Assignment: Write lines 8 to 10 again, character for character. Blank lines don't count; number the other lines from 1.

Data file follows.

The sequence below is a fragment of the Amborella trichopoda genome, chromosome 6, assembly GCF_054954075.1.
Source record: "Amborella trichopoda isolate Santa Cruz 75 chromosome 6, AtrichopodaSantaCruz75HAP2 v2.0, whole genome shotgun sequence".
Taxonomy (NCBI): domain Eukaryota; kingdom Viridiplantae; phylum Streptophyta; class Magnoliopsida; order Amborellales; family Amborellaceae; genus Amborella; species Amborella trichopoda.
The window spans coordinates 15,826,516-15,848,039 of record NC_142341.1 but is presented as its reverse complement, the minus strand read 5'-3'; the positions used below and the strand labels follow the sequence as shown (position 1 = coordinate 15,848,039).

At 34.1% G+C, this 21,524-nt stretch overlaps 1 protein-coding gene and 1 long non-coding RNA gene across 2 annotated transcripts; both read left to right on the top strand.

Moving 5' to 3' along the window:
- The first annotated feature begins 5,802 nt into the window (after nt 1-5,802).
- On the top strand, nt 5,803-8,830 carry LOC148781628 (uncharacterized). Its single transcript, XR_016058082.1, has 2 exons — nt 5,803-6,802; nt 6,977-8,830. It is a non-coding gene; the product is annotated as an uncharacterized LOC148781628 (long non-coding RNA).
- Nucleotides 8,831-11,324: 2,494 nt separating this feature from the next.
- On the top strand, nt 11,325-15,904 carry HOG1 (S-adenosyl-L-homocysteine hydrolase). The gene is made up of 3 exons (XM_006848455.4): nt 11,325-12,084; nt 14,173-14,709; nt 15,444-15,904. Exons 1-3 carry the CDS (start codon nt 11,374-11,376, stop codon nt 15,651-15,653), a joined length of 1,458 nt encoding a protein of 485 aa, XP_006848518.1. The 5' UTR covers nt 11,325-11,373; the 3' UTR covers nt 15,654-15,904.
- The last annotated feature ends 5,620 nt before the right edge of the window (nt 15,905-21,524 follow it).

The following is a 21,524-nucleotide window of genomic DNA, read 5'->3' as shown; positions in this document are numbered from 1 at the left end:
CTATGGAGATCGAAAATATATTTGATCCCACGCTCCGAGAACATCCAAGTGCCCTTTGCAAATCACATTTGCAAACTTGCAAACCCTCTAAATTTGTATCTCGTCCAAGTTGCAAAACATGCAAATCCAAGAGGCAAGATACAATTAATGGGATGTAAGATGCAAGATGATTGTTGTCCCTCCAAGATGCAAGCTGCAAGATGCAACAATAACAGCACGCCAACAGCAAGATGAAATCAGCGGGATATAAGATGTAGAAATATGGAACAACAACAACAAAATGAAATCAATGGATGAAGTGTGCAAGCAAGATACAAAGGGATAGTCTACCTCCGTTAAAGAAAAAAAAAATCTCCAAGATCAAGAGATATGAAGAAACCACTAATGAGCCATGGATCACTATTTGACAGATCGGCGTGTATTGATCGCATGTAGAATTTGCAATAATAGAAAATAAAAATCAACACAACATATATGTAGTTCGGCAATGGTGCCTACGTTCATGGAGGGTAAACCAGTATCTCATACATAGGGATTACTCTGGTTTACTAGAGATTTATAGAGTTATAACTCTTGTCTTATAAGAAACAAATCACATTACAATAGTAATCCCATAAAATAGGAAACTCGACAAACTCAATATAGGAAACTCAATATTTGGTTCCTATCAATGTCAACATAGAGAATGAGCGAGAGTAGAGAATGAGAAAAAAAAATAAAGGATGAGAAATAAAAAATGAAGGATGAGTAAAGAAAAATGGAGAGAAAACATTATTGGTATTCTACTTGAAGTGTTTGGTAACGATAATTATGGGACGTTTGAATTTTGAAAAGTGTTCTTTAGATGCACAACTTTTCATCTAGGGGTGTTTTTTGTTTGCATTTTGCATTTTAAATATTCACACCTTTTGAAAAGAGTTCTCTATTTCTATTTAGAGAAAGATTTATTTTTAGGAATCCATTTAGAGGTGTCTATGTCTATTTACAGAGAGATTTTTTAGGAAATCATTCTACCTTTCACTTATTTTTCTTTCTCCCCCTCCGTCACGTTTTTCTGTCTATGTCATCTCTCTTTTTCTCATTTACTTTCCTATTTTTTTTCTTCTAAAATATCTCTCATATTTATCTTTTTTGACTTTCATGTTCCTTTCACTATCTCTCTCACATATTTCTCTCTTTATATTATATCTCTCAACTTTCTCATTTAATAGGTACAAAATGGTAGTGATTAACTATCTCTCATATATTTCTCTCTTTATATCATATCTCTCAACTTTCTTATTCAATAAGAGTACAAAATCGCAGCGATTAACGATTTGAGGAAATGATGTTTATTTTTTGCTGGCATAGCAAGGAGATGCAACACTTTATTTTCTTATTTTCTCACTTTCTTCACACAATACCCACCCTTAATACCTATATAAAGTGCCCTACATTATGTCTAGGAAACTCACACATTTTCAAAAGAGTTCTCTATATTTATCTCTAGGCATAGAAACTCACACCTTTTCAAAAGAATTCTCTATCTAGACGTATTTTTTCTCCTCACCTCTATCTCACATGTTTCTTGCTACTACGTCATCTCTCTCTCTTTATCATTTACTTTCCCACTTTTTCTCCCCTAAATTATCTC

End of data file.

- On the top strand, nt 5,803-8,830 carry LOC148781628 (uncharacterized). Its single transcript, XR_016058082.1, has 2 exons — nt 5,803-6,802; nt 6,977-8,830. It is a non-coding gene; the product is annotated as an uncharacterized LOC148781628 (long non-coding RNA).
- Nucleotides 8,831-11,324: 2,494 nt separating this feature from the next.
- On the top strand, nt 11,325-15,904 carry HOG1 (S-adenosyl-L-homocysteine hydrolase). The gene is made up of 3 exons (XM_006848455.4): nt 11,325-12,084; nt 14,173-14,709; nt 15,444-15,904. Exons 1-3 carry the CDS (start codon nt 11,374-11,376, stop codon nt 15,651-15,653), a joined length of 1,458 nt encoding a protein of 485 aa, XP_006848518.1. The 5' UTR covers nt 11,325-11,373; the 3' UTR covers nt 15,654-15,904.